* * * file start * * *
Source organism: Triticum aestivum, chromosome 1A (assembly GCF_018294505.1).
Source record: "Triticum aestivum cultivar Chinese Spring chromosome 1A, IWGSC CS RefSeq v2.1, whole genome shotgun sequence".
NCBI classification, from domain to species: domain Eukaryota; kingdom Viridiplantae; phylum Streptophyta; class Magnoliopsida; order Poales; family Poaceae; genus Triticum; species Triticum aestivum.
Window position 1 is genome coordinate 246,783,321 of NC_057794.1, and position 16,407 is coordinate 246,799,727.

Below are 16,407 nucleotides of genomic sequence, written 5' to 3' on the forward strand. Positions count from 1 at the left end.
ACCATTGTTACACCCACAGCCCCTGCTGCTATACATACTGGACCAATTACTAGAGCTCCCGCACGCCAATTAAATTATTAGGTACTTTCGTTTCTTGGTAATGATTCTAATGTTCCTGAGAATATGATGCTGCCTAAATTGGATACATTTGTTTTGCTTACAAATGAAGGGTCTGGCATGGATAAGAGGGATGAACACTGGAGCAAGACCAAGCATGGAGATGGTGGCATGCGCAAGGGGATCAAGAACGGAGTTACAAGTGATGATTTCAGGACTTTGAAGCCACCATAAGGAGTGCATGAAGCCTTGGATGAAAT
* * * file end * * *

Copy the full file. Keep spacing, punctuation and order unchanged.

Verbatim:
Source organism: Triticum aestivum, chromosome 1A (assembly GCF_018294505.1).
Source record: "Triticum aestivum cultivar Chinese Spring chromosome 1A, IWGSC CS RefSeq v2.1, whole genome shotgun sequence".
NCBI classification, from domain to species: domain Eukaryota; kingdom Viridiplantae; phylum Streptophyta; class Magnoliopsida; order Poales; family Poaceae; genus Triticum; species Triticum aestivum.
Window position 1 is genome coordinate 246,783,321 of NC_057794.1, and position 16,407 is coordinate 246,799,727.

Below are 16,407 nucleotides of genomic sequence, written 5' to 3' on the forward strand. Positions count from 1 at the left end.
ACCATTGTTACACCCACAGCCCCTGCTGCTATACATACTGGACCAATTACTAGAGCTCCCGCACGCCAATTAAATTATTAGGTACTTTCGTTTCTTGGTAATGATTCTAATGTTCCTGAGAATATGATGCTGCCTAAATTGGATACATTTGTTTTGCTTACAAATGAAGGGTCTGGCATGGATAAGAGGGATGAACACTGGAGCAAGACCAAGCATGGAGATGGTGGCATGCGCAAGGGGATCAAGAACGGAGTTACAAGTGATGATTTCAGGACTTTGAAGCCACCATAAGGAGTGCATGAAGCCTTGGATGAAAT